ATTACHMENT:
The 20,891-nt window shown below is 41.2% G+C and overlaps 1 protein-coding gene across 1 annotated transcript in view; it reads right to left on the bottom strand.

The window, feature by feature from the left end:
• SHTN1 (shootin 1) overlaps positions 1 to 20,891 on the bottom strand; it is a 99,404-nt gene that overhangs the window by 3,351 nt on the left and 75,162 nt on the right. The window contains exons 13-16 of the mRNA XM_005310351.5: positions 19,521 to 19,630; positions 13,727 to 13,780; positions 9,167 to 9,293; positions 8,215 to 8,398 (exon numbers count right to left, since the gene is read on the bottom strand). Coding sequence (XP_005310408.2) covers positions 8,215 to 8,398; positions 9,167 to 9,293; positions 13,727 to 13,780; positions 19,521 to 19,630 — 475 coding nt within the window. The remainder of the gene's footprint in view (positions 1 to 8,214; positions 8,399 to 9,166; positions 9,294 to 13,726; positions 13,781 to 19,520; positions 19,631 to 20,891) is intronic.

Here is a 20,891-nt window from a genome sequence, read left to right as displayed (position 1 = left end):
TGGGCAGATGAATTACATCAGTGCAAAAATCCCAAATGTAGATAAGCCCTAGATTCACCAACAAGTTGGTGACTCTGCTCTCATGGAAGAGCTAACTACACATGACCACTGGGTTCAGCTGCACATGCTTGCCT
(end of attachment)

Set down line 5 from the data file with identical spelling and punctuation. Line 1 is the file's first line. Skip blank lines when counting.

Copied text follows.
TGGGCAGATGAATTACATCAGTGCAAAAATCCCAAATGTAGATAAGCCCTAGATTCACCAACAAGTTGGTGACTCTGCTCTCATGGAAGAGCTAACTACACATGACCACTGGGTTCAGCTGCACATGCTTGCCT